Cheaper electricity needed to save garment industry | Inquirer Business
Expensive power eroding PH competitiveness

Cheaper electricity needed to save garment industry

/ 02:03 AM September 06, 2022

An industry group of buyers and exporters of garments on Monday urged the government to enact measures to lower electricity costs in the country to compete with other Asian countries who are ahead in the textile business.

The Foreign Buyers Association of the Philippines (Fobap) told the Inquirer that the Marcos administration should address the high electricity cost in the Philippines for them to be more competitive with other Asian countries engaged in the same business.

“Our power cost is the number one problem. We are 50 percent more [expensive] than Vietnam, 30 percent more than Thailand, 40 percent more than Indonesia and 25 percent more than India,” said Robert Young, president and chair of Fobap, highlighting the substantial power price differences and their impact on manufacturing costs.


“Let’s avoid and disregard all the fantasy talk, and [we] should target the real core issue: bring down the power cost by whatever means,” he said further.


Young said the local garment and textile industry could grow by as much as 30 percent if the Philippines could bring the cost of electricity at par with its other Asian neighbors.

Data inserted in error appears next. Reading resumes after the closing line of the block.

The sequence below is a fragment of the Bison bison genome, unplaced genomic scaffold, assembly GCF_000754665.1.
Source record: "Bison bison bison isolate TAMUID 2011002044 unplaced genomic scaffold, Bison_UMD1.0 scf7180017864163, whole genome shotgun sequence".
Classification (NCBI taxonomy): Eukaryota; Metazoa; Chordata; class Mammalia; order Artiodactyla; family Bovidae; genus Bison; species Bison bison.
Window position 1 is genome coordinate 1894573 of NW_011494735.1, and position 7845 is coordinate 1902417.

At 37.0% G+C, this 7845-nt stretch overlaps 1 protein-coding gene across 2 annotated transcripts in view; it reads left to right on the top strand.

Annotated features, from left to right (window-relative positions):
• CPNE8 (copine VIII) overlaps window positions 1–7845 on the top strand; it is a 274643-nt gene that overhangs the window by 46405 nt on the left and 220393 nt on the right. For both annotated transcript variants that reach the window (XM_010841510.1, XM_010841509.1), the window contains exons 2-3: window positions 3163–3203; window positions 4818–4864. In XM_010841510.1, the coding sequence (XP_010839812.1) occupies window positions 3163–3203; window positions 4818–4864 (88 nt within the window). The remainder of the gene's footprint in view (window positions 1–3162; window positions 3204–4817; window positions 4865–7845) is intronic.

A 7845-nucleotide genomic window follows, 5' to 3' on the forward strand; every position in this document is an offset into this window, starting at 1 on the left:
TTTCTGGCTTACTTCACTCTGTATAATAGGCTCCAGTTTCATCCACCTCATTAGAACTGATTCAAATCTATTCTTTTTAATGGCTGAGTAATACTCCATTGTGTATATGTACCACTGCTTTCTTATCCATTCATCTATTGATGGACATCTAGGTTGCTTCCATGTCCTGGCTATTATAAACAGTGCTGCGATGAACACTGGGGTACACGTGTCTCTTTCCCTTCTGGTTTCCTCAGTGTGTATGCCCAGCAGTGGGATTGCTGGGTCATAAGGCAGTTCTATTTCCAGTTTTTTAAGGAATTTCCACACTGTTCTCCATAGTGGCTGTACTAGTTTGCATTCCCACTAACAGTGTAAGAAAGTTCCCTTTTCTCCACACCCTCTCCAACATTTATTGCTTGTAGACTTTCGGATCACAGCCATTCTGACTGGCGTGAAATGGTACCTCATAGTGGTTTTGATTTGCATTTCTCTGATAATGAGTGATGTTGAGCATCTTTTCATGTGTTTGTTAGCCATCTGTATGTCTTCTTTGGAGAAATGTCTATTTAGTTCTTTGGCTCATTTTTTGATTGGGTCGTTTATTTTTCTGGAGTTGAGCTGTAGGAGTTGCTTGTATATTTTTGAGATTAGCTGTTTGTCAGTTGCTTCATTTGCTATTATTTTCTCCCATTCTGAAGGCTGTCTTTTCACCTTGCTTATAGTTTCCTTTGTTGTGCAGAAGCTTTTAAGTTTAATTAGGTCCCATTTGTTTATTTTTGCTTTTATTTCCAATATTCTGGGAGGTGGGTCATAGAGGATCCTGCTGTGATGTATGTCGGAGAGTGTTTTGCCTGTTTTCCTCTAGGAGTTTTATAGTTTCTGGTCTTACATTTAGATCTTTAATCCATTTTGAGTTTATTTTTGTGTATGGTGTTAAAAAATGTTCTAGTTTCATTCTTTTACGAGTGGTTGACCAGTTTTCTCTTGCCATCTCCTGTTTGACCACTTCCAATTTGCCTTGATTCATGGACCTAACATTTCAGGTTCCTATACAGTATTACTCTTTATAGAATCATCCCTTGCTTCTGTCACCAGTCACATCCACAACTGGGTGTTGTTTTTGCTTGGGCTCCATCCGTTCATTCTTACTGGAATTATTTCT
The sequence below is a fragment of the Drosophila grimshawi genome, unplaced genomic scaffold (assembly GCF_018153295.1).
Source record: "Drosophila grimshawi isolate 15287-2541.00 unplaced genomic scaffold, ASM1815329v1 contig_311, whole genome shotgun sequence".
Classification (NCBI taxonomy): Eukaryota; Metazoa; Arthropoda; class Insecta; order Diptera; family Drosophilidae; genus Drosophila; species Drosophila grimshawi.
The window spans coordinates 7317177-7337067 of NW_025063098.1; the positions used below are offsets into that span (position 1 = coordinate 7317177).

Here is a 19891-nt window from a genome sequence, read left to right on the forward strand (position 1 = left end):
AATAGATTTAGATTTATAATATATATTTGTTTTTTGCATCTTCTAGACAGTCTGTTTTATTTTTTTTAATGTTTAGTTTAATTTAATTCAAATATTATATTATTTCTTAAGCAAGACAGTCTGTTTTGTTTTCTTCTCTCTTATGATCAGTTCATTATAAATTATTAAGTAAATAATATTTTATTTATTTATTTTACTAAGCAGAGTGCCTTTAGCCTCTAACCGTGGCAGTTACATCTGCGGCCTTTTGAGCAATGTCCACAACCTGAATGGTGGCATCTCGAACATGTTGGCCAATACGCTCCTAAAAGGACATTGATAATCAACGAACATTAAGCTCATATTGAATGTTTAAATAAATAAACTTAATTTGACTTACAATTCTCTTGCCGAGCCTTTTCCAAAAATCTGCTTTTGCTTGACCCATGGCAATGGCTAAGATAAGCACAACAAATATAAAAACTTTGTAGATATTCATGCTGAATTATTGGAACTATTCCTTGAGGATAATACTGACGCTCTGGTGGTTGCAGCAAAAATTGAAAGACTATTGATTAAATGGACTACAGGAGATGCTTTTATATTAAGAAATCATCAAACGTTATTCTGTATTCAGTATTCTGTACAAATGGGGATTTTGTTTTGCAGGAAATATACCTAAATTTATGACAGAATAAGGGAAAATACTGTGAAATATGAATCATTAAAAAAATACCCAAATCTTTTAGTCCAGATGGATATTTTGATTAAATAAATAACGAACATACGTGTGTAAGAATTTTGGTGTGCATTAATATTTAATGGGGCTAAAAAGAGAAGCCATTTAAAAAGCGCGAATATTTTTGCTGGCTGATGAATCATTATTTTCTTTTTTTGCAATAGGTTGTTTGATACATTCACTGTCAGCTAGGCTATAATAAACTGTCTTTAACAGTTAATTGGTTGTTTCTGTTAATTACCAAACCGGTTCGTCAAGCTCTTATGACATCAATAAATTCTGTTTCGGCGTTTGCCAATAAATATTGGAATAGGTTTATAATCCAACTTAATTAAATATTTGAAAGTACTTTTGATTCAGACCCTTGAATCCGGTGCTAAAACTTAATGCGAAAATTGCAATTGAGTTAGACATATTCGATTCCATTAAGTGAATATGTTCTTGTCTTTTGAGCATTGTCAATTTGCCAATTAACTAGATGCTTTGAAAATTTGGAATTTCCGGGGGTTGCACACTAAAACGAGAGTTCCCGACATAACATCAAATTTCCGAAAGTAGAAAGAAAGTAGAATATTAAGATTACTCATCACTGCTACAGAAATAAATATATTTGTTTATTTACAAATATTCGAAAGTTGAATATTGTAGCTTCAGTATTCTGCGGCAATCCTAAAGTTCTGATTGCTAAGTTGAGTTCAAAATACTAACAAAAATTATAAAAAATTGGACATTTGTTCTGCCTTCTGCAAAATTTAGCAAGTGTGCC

He added that had the government pushed to have the mothballed Bataan Nuclear Power Plant go online, electricity costs in the country would have been lower today.

The Philippines could well be on its way to become like South Africa, Young said, referring to the crippling costs of electricity in the country apart from its power outages of up to six hours a day.

Today, the Philippines is highly reliant on coal and diesel to fuel it power grid, meaning that the Southeast Asian country is also very vulnerable to price fluctuations in the global market.

Aside from high power costs, Young also called earlier for the government’s intervention amid the threat of layoffs in the local garment industry as fears of a recession in the United States dampen demand on garments and other wearables. INQ

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TAGS: Business, electricity

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